In addition, the mobile version of the Athlon 64 is coming in October so that well-known manufacturers such as Hewlett-Packard, for example, can offer the first 64-bit notebooks. A special role is in store for the Athlon 64 FX. Some mainboard manufacturers are planning to offer the top model FX-51 in a bundle with an NForce-3 or K8T800 board. After all, AMD is having its own difficulties, particularly with this model, and only a few samples were distributed worldwide to the press before the launch date. In Europe, approximately a dozen samples were passed out among well-known representatives of the trade press. In addition, the situation for board manufacturers can't be foreseen. Industry insiders expect that soon Intel will drastically lower the prices of the P4. Nevertheless, it isn't clear in this connection when and to what extent AMD will be able to ship the Athlon 64 FX in any volume worth mentioning - consequently, FXes bought as a bundle for a high price could prove to be a disaster. It is more likely that in the current situation, a wait-and-see policy is the best strategy.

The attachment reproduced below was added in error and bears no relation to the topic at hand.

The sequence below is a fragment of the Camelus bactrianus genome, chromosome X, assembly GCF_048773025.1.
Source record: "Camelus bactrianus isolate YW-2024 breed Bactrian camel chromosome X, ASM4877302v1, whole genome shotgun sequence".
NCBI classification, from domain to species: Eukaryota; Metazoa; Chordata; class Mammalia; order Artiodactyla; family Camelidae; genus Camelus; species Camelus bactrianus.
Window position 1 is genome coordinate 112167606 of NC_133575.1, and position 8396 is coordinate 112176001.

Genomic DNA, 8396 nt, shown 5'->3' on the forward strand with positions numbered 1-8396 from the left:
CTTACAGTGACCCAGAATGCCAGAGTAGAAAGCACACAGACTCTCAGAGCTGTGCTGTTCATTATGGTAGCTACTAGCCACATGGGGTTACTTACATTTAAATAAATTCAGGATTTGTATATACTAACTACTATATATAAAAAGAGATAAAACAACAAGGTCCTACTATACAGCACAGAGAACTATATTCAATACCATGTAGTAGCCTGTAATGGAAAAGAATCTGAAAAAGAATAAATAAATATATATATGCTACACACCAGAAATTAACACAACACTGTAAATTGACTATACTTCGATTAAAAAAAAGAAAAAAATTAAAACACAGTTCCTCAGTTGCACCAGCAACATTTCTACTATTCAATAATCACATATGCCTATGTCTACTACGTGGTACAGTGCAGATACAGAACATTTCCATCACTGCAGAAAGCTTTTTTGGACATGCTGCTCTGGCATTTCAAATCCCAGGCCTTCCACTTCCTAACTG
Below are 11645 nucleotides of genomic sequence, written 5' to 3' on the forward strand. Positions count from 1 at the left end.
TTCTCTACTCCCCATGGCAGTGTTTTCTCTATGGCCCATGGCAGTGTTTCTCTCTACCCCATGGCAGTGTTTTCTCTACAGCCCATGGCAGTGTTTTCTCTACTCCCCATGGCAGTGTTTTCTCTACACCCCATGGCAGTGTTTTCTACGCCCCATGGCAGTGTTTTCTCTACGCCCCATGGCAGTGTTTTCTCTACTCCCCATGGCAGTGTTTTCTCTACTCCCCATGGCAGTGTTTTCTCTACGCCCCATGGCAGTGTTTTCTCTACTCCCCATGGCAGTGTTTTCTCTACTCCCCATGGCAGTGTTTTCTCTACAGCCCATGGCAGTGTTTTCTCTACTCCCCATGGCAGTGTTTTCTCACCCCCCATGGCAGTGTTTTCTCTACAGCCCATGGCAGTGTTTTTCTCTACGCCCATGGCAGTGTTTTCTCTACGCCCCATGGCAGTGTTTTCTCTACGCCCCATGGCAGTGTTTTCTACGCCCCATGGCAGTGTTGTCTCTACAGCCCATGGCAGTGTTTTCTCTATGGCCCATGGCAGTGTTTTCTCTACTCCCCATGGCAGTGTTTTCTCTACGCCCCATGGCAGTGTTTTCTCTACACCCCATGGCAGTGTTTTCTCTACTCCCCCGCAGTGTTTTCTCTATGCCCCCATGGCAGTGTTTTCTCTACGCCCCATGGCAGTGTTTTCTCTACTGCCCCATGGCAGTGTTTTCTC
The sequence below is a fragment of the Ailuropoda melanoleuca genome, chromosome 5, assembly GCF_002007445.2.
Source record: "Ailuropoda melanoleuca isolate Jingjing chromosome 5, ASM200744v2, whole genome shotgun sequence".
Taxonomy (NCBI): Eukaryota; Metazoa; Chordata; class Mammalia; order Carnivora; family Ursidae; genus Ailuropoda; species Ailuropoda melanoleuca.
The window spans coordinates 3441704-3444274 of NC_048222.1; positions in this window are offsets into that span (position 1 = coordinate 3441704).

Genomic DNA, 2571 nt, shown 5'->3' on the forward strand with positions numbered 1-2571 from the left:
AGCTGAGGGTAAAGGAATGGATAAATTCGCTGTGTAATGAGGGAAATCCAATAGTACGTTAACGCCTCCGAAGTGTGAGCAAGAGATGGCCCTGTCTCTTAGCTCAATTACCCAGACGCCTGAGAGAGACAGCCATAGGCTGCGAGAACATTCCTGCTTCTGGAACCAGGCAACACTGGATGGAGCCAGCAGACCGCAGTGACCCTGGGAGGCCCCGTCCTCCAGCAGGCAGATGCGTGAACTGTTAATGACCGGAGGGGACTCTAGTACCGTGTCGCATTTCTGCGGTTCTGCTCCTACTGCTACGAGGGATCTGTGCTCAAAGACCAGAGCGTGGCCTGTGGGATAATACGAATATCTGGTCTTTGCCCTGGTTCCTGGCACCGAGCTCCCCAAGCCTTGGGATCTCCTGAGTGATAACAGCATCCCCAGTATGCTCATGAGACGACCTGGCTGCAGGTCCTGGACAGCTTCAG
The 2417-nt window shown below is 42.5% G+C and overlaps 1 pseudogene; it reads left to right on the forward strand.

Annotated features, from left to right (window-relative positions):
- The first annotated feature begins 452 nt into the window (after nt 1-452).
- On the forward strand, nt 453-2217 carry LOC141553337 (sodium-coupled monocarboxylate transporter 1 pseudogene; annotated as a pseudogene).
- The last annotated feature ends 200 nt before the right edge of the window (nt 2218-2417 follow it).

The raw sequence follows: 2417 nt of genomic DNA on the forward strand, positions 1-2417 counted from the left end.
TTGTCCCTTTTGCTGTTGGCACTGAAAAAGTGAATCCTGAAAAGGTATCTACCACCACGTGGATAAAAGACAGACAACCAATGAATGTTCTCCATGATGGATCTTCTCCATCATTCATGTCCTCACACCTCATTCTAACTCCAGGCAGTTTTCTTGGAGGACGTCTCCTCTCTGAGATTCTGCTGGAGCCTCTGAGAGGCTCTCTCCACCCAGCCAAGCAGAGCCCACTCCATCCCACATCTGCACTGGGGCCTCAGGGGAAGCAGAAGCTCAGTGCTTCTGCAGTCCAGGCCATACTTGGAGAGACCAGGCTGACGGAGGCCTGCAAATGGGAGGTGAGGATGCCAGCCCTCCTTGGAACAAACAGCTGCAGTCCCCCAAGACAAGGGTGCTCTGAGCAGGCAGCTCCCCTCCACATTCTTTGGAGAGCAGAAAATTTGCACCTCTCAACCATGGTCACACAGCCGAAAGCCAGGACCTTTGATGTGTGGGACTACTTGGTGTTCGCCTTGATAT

Here, the reasons that motivate end customers are quite clear. In their circle of friends, a 64-bit CPU is a guarantee for prestige and attention. In Athlon freak communities, having an Athlon 64 is almost the same as being raised to nobility. Nevertheless, expectations are very high that the desktop Athlon 64 will appear on the market after a delay of at least one year. And in this time, Intel has had a lot of time to prepare adequate counter potential. Actually, one has to say that it is much too much time. Nowhere has the grapevine been so alive in the past 18 months as when it involves philosophizing about technical details and performance of the new processors.